The vaccination of healthcare workers in the country's biggest city Istanbul with a population of 16.5 million is expected to be completed within two days, according to Nurettin Yiyit, the chief doctor of the Feriha Oz Emergency Hospital.
The hospital, which was built in 2020 to treat specifically COVID-19 patients, allocated 30 vaccination rooms to conduct the program in the quickest way possible.
"We can do the injections to up to 1,800 people per day," Yiyit told Xinhua when the vaccination started simultaneously in all the rooms.
"This figure could go up if needed," he noted, adding that the hospital received 1,000 appointments for the first day.
Hale Erisir, who has been working as an anesthetist at the hospital, came to the vaccination center early in the morning to get her jab done after taking her appointment through an online system.
Erisir has been fighting actively at the forefront against the coronavirus since the pandemic erupted in the country in mid-March 2020.
"I have always believed in the positive effects of vaccines, and I am sure that this program has the strength to end the pandemic," Erisir told Xinhua, noting that she expects everyone to get vaccinated.
The entire process is administered in all 81 provinces through an online system and a mobile application, which can also track the long-term side effects of the vaccine.
On Wednesday, the health ministry granted the emergency use authorization for the COVID-19 vaccine produced by Sinovac after completing the necessary safety tests.
Turkish Health Minister Fahrettin Koca and the members of the Coronavirus Scientific Advisory Board have gotten their vaccines during a live broadcast after granting the authorization.
"This vaccination drive is needed to return to our normal, old way of life," Koca said, urging people to get vaccinated. He earlier announced that the Sinovac's vaccines were 91.25 percent effective in trials in the country.
Turkey received the first shipment of 3 million doses of vaccines from China at the end of December, as part of a deal for a total of 50 million, and expects to get the rest in the upcoming period.
Kuwait’s foreign ministry announced Monday that Saudi Arabia will open its air and land borders with Qatar in the first steps toward ending a diplomatic crisis that has deeply divided regional U.S. allies since 2017.
The state-run Kuwait News Agency reported the announcement, saying that Saudi Arabia would open its borders with Qatar starting Monday evening.
Qatar’s only land border has been mostly closed since mid-2017, when Saudi Arabia, Egypt, the United Arab Emirates and Bahrain launched a blockade against the tiny Gulf state, accusing it of supporting Islamist groups in the region and of having warm ties with Iran. The border has opened just briefly during the past three years to allow Qataris into Saudi Arabia to perform the Islamic hajj pilgrimage.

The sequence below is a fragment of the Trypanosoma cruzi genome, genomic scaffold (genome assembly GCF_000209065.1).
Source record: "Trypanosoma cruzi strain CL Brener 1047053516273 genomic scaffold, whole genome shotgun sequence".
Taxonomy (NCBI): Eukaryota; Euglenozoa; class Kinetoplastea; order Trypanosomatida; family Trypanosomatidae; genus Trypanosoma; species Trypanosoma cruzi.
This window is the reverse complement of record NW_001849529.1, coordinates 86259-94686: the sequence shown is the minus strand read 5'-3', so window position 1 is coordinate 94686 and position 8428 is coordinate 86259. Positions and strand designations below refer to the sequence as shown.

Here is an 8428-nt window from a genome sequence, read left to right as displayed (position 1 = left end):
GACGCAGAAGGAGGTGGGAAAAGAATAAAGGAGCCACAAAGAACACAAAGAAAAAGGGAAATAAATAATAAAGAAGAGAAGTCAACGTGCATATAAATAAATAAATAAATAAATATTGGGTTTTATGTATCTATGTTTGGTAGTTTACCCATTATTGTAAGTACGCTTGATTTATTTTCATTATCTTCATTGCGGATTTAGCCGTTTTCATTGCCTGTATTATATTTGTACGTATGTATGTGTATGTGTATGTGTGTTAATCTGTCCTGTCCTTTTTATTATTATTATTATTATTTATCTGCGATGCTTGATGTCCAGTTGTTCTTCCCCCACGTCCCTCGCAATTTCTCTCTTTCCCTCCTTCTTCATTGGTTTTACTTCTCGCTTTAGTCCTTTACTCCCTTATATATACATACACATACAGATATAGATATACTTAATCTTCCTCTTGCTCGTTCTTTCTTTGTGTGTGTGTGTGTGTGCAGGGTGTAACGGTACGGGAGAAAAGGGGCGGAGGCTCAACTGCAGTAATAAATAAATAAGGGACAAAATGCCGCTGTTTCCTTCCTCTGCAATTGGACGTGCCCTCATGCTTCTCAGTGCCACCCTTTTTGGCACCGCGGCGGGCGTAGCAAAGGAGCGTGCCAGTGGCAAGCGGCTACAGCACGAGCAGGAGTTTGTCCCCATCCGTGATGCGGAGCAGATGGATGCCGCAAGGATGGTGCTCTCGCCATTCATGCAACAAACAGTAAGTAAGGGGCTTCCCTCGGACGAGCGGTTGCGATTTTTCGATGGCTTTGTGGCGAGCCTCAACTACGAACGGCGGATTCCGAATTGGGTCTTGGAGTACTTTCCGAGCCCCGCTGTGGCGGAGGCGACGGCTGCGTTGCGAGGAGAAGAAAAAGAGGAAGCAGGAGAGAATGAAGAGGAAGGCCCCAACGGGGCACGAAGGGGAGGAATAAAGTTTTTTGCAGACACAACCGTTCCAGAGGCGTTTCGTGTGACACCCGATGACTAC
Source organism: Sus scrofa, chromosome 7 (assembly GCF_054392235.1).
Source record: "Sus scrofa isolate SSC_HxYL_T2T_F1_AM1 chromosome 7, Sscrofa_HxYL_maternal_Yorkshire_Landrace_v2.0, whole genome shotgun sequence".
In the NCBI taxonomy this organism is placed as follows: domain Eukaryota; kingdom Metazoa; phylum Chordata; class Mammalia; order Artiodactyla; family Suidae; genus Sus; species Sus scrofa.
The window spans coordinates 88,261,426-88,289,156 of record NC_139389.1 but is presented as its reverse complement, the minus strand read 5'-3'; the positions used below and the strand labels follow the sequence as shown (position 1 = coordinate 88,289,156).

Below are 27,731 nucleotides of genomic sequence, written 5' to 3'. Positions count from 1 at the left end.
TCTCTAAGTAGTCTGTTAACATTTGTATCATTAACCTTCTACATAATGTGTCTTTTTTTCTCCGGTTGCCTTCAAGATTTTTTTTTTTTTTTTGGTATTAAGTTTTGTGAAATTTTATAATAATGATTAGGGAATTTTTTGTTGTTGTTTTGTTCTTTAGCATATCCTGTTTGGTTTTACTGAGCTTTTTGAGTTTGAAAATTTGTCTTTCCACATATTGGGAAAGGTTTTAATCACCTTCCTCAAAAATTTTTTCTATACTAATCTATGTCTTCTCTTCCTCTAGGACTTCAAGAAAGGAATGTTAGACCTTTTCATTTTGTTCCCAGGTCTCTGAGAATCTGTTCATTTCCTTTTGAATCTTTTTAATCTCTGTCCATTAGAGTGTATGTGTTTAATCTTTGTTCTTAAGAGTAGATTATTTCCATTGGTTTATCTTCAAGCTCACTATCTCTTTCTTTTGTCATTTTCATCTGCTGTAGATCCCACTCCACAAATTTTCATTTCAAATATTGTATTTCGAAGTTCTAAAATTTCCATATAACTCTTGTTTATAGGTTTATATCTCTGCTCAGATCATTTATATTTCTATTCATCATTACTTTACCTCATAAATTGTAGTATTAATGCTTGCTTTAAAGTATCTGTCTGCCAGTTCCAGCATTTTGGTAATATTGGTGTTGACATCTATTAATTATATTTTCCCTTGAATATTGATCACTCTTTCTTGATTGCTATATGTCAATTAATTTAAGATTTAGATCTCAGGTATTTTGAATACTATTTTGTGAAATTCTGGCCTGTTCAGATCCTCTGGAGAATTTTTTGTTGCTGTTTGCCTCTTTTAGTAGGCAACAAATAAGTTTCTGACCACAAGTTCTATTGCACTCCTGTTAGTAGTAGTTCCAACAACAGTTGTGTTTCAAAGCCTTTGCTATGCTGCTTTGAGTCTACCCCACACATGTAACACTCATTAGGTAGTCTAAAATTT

Kuwait has been mediating between Qatar and the four Arab states. On Monday, Kuwait’s Foreign Minister Ahmad Nasser al-Mohammad Al Sabah reportedly traveled to Qatar to deliver a message to Qatar’s ruling emir, Sheikh Tamim bin Hamad Al Thani.
The lifting of the embargo by Saudi Arabia paves the way for Qatar’s ruler to attend a summit of Gulf leaders Tuesday that will be held in the kingdom’s desert city of Al-Ula. The summit would traditionally be chaired by the Saudi monarch, King Salman, though his son and heir, the crown prince, may instead lead the meeting.
Kuwait’s foreign minister said in a statement carried on state TV that the Kuwaiti emir had spoken with Qatar’s emir and Saudi Arabia’s crown prince. The conversations “emphasized that everyone was keen on reunification,” and would gather in Al-Ula to sign a statement that promises to “usher in a bright page of brotherly relations.”
The Gulf Cooperation Council summit will be “inclusive,” leading the states toward “reunification and solidarity in facing the challenges of our region,” Saudi Crown Prince Mohammed bin Salman was quoted as saying in remarks carried by the Saudi state-run news agency.
The decision by the close U.S. allies comes in the final days of the Trump administration’s time in office. Trump’s advisor and son-in-law, Jared Kushner, visited Saudi Arabia and Qatar in early December in a final attempt to secure a diplomatic breakthrough.
The decision to end the Saudi blockade of Qatar also comes just ahead of U.S. President-elect Joe Biden’s swearing in. Saudi Arabia may be seeking to clear contentious files that could prove stumbling blocs to building warm ties with the Biden administration, which is expected to take a firmer stance toward the kingdom’s policies than Trump’s four years in office.
There was no immediate comment by the UAE, Egypt or Bahrain on the announcement. However, in recent days Emirati and Egyptian statements have been made welcoming Saudi efforts to resolving the dispute.